Monday, December 12, 2011

Key Attribute for Strong Novel Writing



The longer I write the more convinced I become one specific quality has the greatest potential to improve my novel writing. But before I get to that, let me throw out a few brief scenarios.


Glimpse:


A shivering man on a bus shoves his way past a red-eyed woman as she clutches the hands of two shoeless children, both wiping away smears of mud from their cheeks.
~
A life support machine falls silent. An intimate crowd of what you guess to be loved ones release tiny tearful noises, but one. One woman (the only one with her eyes open) stands in the corner of the room by the stained curtain, twisting her watch on her wrist and you swear you spy the slightest hint of her upturned lip.
~
“I do,” she whispers as though we can’t all hear—we’re not all watching for this exact moment.


Out of character with his clean-shaven chin, the groom, the man I beat one hundred and seventy-six times at gin rummy, the childhood friend who extracted leeches from my calves until my skin bled, the only one I’ve told about that one locked memory, echoes the unrealistic promise.


I shudder as my oldest friend slides the gold band on her pencil-thin finger. I let out a sigh, making sure it’s louder than a whisper. I intend to be heard.
~


Have I left you in suspense long enough about that one imperative quality?


Empathy.


At heart, I believe every writer is a psychologist. People intrigue us. We wouldn’t write characters if that weren’t the case. With this, I’ve noticed the more empathy I feel toward others, the stronger my writing becomes. Characters take on more layered emotions, more depth, and more authenticity.


Ultimately, empathy impacts every single crucial aspect of novel writing, including two biggies, characterization and motivation.


It’s worthwhile to call upon empathetic feelings for main characters—our likable characters, but also for our antagonists.


Let’s briefly revisit the three above scenarios.


I want to know more about these people and I have questions based on what I’ve read (even though I created these w/in a few minutes time, playing w/ POV, etc.). This is good. Inspiring readers to ask questions is a sure sign you’ve conquered the first step in getting them engaged.


Questions about bus scene:
Why is the man shoving past a woman with kids?
What’s up with the woman’s red eyes?
Why are the kids shoeless and muddy and why are they suddenly wiping the mud off their faces?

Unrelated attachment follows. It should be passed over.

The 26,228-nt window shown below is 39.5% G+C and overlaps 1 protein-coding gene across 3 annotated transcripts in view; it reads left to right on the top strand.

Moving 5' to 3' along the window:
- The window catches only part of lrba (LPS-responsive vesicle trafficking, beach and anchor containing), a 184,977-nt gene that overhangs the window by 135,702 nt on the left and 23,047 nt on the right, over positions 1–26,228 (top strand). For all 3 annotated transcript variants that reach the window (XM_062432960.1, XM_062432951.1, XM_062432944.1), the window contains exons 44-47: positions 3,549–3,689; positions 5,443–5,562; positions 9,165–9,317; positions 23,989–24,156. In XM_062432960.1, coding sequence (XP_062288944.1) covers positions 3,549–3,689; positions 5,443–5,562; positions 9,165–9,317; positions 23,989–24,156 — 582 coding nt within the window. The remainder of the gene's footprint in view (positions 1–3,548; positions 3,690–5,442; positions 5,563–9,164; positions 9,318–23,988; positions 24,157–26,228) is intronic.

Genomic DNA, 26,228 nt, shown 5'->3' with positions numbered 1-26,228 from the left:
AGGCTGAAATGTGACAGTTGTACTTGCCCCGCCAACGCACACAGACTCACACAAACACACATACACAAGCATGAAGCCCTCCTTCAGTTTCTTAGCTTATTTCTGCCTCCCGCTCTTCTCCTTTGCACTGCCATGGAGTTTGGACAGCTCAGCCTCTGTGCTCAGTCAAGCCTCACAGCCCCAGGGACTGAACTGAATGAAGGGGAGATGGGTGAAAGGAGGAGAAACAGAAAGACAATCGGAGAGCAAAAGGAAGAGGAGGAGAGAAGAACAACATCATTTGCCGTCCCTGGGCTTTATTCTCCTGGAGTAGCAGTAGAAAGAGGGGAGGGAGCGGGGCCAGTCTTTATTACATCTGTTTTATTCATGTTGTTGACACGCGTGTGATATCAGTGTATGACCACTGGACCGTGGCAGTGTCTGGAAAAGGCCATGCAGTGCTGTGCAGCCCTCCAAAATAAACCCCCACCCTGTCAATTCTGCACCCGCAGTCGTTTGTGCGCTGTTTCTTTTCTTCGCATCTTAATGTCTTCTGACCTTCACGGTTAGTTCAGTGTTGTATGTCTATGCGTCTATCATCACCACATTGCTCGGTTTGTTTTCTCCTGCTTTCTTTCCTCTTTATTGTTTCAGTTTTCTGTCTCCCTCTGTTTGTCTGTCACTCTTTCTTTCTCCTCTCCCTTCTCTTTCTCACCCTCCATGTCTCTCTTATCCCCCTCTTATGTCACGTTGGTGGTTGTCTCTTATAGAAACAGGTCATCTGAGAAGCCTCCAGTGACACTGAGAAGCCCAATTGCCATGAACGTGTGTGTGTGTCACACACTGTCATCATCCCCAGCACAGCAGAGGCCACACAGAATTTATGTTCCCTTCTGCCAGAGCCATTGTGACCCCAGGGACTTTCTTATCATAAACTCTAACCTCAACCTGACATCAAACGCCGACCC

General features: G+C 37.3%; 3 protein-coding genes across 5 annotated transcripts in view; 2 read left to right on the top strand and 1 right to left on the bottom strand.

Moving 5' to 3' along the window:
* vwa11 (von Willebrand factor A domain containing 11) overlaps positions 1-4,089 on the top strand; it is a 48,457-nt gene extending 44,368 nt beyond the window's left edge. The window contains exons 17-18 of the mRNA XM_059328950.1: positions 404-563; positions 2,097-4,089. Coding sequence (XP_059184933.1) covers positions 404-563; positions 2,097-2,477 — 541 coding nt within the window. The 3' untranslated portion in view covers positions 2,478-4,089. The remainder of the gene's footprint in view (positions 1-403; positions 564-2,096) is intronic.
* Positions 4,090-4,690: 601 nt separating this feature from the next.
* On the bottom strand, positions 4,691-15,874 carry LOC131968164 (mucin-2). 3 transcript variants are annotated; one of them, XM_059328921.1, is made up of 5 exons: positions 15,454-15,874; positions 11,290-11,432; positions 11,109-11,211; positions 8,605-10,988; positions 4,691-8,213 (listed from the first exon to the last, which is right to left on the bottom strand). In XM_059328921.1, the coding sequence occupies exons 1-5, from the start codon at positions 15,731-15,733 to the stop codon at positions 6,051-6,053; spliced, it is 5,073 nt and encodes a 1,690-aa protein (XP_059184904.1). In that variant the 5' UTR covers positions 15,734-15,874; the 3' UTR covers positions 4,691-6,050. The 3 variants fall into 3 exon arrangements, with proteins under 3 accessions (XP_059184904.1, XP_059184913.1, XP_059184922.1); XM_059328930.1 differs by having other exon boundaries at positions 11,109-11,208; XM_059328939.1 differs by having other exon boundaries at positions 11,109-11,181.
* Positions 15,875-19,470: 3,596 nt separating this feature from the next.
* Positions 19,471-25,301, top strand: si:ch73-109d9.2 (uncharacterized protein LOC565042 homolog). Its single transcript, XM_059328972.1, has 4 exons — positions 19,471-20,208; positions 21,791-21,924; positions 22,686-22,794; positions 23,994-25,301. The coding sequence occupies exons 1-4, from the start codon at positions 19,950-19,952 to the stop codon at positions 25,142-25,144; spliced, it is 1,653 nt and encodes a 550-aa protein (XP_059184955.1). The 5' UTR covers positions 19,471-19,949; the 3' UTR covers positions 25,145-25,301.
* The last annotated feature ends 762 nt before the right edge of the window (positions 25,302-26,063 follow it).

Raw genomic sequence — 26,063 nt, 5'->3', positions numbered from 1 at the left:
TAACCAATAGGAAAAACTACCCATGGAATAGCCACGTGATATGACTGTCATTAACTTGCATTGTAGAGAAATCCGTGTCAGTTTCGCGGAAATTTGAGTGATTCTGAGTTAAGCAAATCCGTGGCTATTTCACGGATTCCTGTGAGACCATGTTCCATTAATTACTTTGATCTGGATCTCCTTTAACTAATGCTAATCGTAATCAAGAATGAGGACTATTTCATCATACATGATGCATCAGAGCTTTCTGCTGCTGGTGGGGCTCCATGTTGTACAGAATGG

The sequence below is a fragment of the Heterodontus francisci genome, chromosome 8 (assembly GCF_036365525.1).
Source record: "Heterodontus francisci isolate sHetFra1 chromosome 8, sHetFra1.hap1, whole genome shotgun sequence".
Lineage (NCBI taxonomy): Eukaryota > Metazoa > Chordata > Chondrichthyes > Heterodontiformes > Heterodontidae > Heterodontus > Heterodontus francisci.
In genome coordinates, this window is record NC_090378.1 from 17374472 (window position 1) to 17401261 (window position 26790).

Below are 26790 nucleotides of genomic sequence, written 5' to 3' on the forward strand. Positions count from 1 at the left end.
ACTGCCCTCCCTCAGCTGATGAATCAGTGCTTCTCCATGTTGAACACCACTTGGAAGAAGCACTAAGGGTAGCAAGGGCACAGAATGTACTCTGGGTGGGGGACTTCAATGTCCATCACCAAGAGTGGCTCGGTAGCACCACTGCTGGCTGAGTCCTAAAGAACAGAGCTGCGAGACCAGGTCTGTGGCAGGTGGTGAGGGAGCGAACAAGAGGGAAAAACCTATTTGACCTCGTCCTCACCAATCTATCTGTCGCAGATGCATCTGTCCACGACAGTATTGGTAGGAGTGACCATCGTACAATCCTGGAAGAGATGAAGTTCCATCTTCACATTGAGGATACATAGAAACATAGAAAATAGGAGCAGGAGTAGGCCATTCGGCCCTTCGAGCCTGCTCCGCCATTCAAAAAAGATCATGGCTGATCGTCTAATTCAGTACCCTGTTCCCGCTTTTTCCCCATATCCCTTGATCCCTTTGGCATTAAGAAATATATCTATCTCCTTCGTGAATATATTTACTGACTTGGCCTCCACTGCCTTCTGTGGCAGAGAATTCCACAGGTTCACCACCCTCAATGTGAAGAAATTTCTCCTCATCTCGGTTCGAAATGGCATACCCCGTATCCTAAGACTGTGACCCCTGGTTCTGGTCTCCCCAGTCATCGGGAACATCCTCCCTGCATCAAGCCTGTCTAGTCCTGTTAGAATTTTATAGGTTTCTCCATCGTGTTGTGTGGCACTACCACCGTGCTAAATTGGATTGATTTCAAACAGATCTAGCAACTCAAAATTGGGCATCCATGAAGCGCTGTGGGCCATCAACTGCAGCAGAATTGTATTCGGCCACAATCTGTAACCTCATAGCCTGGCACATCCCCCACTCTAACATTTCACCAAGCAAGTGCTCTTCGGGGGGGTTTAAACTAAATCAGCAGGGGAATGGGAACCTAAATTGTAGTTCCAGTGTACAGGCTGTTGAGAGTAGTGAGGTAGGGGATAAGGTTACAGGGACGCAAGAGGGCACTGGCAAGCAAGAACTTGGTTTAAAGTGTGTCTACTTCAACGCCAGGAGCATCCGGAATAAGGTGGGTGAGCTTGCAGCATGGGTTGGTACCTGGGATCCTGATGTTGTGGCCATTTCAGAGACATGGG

~
Questions about hospital scene:
Who died?
Why does everyone in the room have their eyes closed?
Why is the one woman fidgety and potentially smiling?

~
Questions about wedding scene:
What’s up with the immediate sarcasm?
Why is the groom out of character on his wedding?
What has the narrator so riled up? Is it jealousy or what’s the story? And why is she so sure it’s an unrealistic promise?
~


Some of those characters above might turn out to be “the bad guys” but already I care about them. And that is the number one goal for an author—to incite readers to care.


Empathy. Unexpected, huh? But I swear by it. In life. In my choice profession. In fact, I have no doubt I’m drawn to writing novels because of the abundance of opportunities to demonstrate empathy.


As a reader or writer, have you noticed the powerful influence of empathy in a work? Can you tell when it’s absent? What say you about empathy being one of the best resources for novel writers?

*photo by flickr
**All “I”s are on somebody. Come see who in about an hour here!

26 comments:

  1. Yes, I do think we have to have empathy for every character, at least the major ones. Readers love to worry, and we typically feel empathy toward the characters we worry about.

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  2. My question? When will you answer the questions to the scenarios? Excellent! I agree 100% with you!

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  3. Wow, I never thought of it quite like that, Wendy, but I think you're absolutely right! Great post!

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  4. In life, I watch people. I often know when they are sad. Something is just off, and I can sense it, even if they're trying to hide it. I think empathy is often borne out of our own experience with suffering; because we've suffered, we more easily recognize suffering in others, and it makes us (me, at least) want to fix it if we can, or at least encourage.